Repertaxin, a novel inhibitor of rat CXCR2 function, inhibits inflammatory responses that follow intestinal ischaemia and reperfusion injury
Version of Record online: 17 FEB 2009
2004 British Pharmacological Society
British Journal of Pharmacology
Volume 143, Issue 1, pages 132–142, September 2004
How to Cite
Souza, D. G., Bertini, R., Vieira, A. T., Cunha, F. Q., Poole, S., Allegretti, M., Colotta, F. and Teixeira, M. M. (2004), Repertaxin, a novel inhibitor of rat CXCR2 function, inhibits inflammatory responses that follow intestinal ischaemia and reperfusion injury. British Journal of Pharmacology, 143: 132–142. doi: 10.1038/sj.bjp.0705862
- Issue online: 17 FEB 2009
- Version of Record online: 17 FEB 2009
- (Received February 13, 2004, Revised April 16, 2004, Accepted May 4, 2004)
- chemokine receptor antagonists;
- systemic inflammatory response syndrome
Neutrophils are thought to play a major role in the mediation of reperfusion injury. CXC chemokines are known inducers of neutrophil recruitment. Here, we assessed the effects of Repertaxin, a novel low molecular weight inhibitor of human CXCL8 receptor activation, on the local, remote and systemic injuries following intestinal ischaemia and reperfusion (I/R) in the rat.
Pre-incubation of rat neutrophils with Repertaxin (10−11–10−6M) inhibited the chemotaxis of neutrophils induced by human CXCL8 or rat CINC-1, but not that induced by fMLP, PAF or LTB4, in a concentration-dependent manner. Repertaxin also prevented CXCL8-induced calcium influx but not CXCL8 binding to purified rat neutrophils.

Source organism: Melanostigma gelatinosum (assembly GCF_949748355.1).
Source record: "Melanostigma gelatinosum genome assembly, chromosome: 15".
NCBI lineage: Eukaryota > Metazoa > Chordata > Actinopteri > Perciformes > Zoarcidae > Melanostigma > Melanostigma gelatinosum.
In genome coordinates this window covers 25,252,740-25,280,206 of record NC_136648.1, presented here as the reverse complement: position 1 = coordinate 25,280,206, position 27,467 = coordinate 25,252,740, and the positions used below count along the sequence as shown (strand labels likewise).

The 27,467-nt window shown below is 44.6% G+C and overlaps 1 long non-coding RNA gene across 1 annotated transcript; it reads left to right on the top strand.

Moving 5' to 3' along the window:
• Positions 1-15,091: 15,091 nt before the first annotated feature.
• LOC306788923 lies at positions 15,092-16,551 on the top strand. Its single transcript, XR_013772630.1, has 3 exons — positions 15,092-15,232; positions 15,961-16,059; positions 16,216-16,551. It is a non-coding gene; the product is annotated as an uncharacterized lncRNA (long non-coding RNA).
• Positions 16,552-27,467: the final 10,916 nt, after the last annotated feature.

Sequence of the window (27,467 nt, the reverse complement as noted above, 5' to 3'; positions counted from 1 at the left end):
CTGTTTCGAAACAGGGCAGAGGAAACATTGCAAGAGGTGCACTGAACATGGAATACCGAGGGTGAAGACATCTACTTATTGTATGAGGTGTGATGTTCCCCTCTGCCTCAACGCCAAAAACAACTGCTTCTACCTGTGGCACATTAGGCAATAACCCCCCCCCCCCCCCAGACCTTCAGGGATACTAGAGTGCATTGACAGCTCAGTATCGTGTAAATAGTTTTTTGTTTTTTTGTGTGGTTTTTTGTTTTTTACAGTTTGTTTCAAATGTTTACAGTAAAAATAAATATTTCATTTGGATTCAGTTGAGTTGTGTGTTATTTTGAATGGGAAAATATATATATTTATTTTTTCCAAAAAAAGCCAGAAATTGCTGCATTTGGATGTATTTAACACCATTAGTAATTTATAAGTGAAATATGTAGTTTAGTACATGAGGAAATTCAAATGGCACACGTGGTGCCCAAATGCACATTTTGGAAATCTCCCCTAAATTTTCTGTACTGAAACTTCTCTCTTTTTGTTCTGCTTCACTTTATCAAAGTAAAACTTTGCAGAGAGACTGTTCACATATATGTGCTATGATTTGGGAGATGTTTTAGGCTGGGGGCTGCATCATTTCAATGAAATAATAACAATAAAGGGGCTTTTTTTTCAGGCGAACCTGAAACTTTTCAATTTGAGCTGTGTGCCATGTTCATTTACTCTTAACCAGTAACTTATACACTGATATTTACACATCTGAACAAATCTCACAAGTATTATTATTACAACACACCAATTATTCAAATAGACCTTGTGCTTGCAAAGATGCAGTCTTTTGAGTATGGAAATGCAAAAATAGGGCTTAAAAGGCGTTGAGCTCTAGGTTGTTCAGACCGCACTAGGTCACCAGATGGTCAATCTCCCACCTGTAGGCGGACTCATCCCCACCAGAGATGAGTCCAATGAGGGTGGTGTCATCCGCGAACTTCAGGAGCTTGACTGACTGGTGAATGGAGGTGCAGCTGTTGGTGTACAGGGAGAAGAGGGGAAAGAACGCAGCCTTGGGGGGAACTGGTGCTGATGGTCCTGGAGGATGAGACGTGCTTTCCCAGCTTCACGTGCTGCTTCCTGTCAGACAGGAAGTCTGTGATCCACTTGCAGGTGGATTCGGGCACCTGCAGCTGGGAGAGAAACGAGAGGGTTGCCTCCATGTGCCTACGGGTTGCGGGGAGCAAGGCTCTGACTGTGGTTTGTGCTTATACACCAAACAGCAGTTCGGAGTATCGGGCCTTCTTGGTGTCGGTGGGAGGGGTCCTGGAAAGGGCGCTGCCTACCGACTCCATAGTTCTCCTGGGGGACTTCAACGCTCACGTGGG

In a model of mild I/R injury (30 min of ischaemia and 30 min of reperfusion), Repertaxin dose-dependently (3–30 mg kg−1) inhibited the increase in vascular permeability and neutrophil influx. Maximal inhibition occurred at 30 mg kg−1.
Following severe I/R injury (120 min of ischaemia and 120 min of reperfusion), Repertaxin (30 mg kg−1) markedly prevented neutrophil influx, the increase in vascular permeability both in the intestine and the lungs. Moreover, there was prevention of haemorrhage in the intestine of reperfused animals.
Repertaxin effectively suppressed the increase in tissue (intestine and lungs) and serum concentrations of TNF-α and the reperfusion-associated lethality.
For comparison, we also evaluated the effects of an anti-CINC-1 antibody in the model of severe I/R injury. Overall, the antibody effectively prevented tissue injury, systemic inflammation and lethality. However, the effects of the antibody were in general of lower magnitude than those of Repertaxin.
In conclusion, CINC-1 and possibly other CXC chemokines, acting on CXCR2, have an important role during I/R injury. Thus, drugs, such as Repertaxin, developed to block the function of the CXCR2 receptor may be effective at preventing reperfusion injury in relevant clinical situations.
British Journal of Pharmacology (2004) 143, 132–142. doi:10.1038/sj.bjp.0705862